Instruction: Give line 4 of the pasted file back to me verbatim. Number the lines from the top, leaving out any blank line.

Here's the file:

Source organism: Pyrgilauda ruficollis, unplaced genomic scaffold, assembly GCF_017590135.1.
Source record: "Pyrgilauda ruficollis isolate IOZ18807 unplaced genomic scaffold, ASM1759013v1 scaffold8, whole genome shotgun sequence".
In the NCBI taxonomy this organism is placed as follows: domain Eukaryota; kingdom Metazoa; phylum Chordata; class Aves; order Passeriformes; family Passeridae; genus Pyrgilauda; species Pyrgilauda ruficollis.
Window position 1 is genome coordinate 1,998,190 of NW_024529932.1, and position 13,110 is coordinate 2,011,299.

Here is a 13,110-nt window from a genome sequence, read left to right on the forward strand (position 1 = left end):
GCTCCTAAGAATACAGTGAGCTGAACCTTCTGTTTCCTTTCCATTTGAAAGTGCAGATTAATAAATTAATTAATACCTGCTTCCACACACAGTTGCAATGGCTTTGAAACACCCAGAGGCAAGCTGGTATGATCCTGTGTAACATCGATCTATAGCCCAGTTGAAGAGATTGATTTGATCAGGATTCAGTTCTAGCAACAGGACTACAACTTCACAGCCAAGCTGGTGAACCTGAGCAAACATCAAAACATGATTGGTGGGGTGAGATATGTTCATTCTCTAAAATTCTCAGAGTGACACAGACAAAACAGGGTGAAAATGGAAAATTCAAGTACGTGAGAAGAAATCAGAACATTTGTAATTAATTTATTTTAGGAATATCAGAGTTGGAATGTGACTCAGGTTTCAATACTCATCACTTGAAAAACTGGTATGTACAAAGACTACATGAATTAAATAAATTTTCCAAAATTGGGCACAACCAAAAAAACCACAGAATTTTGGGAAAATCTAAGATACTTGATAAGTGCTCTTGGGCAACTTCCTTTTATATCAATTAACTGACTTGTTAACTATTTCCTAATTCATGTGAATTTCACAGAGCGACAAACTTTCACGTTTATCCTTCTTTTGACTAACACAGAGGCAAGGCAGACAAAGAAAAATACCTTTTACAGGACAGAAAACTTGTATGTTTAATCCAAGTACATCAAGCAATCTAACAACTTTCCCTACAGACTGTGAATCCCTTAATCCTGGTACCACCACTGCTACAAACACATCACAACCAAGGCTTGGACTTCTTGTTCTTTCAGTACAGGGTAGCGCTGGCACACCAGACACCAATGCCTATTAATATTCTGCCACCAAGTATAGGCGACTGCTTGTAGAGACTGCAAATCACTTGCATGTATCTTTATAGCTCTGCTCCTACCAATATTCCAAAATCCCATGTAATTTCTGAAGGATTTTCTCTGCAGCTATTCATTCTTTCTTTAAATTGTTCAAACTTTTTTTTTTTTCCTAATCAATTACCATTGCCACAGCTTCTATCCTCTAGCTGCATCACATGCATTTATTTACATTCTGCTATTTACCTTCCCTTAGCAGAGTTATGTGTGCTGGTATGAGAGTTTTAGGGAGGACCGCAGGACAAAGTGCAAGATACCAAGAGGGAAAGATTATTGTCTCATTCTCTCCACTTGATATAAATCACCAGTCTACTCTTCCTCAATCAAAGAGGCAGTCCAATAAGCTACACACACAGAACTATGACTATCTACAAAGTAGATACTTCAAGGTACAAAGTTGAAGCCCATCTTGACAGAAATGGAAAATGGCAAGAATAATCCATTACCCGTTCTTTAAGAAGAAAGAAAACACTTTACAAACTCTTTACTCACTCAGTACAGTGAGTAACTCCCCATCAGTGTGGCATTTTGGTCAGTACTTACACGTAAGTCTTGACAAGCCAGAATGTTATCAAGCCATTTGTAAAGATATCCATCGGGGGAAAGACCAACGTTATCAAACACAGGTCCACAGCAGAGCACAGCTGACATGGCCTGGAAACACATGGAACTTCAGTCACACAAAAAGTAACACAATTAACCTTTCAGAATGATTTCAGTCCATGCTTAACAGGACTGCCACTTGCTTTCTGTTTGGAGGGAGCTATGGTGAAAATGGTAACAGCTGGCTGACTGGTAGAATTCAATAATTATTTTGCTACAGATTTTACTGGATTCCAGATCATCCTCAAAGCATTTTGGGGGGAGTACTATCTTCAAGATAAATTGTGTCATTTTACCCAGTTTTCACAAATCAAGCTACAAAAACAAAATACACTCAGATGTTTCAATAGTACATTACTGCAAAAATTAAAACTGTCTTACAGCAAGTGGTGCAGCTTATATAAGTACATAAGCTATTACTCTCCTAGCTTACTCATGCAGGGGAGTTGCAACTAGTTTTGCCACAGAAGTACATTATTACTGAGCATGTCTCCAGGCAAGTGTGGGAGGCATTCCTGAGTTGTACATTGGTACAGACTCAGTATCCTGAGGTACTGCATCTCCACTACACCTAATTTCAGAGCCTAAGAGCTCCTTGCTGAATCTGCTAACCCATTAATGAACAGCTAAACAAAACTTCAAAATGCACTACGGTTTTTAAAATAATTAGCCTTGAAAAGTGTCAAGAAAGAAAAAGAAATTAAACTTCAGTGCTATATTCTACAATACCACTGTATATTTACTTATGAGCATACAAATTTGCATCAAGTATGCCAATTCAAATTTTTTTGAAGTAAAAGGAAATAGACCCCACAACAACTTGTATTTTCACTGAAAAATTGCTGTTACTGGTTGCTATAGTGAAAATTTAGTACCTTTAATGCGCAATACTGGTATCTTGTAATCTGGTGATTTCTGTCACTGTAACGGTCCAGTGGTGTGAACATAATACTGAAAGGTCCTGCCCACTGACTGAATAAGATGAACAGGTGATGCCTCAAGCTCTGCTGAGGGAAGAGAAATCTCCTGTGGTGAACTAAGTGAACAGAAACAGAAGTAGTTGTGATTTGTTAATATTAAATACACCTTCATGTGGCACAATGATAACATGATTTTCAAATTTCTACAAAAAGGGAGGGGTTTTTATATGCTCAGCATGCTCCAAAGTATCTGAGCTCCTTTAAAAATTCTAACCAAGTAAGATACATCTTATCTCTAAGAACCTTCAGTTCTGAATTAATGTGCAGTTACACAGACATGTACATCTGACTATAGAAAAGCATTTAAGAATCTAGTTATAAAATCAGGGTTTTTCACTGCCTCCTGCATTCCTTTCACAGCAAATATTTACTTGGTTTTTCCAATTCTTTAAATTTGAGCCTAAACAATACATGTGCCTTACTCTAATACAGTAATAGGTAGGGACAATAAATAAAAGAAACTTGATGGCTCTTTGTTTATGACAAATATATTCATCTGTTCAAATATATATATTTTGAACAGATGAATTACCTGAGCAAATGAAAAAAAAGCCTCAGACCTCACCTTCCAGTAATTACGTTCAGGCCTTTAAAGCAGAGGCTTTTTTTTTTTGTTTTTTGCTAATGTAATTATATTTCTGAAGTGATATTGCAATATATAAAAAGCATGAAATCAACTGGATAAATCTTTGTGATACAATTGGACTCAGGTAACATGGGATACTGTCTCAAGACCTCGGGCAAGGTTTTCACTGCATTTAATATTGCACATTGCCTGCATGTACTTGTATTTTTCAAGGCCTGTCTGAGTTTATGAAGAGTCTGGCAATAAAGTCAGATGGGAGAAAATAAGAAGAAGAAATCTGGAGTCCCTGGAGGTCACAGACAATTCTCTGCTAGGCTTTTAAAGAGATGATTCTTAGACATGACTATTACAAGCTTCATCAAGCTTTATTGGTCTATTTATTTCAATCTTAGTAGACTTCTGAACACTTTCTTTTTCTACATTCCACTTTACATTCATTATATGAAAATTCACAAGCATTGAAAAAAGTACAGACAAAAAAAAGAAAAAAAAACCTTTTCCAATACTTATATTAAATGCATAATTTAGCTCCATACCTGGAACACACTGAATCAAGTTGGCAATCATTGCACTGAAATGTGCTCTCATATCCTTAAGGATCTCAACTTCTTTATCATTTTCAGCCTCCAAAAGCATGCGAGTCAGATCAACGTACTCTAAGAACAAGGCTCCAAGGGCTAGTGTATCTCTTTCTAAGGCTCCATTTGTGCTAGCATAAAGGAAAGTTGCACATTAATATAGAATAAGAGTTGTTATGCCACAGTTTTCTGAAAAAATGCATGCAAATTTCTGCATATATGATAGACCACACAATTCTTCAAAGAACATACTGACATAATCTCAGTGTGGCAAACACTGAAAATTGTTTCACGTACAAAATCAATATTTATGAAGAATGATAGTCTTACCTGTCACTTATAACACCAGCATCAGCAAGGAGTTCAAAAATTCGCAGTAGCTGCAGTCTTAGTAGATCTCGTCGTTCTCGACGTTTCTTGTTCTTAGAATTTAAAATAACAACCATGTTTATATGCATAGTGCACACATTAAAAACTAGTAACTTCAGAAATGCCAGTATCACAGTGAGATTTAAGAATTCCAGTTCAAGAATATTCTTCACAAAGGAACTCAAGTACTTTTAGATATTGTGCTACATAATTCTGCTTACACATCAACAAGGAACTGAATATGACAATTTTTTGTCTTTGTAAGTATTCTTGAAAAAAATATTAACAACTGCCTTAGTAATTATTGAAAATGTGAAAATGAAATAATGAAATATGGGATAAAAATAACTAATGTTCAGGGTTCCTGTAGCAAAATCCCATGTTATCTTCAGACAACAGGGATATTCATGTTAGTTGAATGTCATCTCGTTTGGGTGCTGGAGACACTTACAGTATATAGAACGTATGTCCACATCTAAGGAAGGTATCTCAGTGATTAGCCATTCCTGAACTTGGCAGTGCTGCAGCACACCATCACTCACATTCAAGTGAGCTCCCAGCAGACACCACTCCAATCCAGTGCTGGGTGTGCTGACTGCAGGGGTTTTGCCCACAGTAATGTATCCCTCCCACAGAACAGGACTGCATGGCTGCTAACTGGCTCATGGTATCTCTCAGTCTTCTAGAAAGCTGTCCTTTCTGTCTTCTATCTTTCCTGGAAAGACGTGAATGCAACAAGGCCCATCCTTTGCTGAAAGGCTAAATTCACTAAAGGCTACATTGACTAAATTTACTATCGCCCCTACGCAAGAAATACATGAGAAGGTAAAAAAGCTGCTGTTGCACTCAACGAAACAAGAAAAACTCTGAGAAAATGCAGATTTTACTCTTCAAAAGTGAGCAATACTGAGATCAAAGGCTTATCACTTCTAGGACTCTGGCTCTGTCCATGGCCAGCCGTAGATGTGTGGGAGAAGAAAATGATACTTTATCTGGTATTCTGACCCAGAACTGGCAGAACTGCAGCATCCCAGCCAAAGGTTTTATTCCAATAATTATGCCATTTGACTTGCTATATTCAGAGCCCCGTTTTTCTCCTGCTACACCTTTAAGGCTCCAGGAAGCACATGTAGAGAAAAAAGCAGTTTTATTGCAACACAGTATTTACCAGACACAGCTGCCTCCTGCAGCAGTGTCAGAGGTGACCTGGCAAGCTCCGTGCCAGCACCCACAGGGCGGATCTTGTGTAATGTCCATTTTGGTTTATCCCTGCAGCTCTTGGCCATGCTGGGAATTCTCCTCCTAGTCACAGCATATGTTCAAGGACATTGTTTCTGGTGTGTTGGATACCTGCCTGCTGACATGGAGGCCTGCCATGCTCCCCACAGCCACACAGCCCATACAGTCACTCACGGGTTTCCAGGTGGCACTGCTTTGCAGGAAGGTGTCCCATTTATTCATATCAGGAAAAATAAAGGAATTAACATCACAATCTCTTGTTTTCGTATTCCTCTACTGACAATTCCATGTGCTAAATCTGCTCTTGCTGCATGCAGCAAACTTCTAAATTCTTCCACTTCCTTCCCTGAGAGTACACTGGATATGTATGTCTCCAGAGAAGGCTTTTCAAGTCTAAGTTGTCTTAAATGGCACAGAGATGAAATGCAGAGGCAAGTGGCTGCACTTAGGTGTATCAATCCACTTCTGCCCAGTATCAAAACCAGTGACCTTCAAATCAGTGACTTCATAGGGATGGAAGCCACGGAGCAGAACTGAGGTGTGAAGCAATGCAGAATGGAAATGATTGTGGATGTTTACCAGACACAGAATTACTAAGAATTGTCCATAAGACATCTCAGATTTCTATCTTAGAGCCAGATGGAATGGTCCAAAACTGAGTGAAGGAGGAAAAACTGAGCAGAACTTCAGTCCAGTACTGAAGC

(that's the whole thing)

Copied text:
Window position 1 is genome coordinate 1,998,190 of NW_024529932.1, and position 13,110 is coordinate 2,011,299.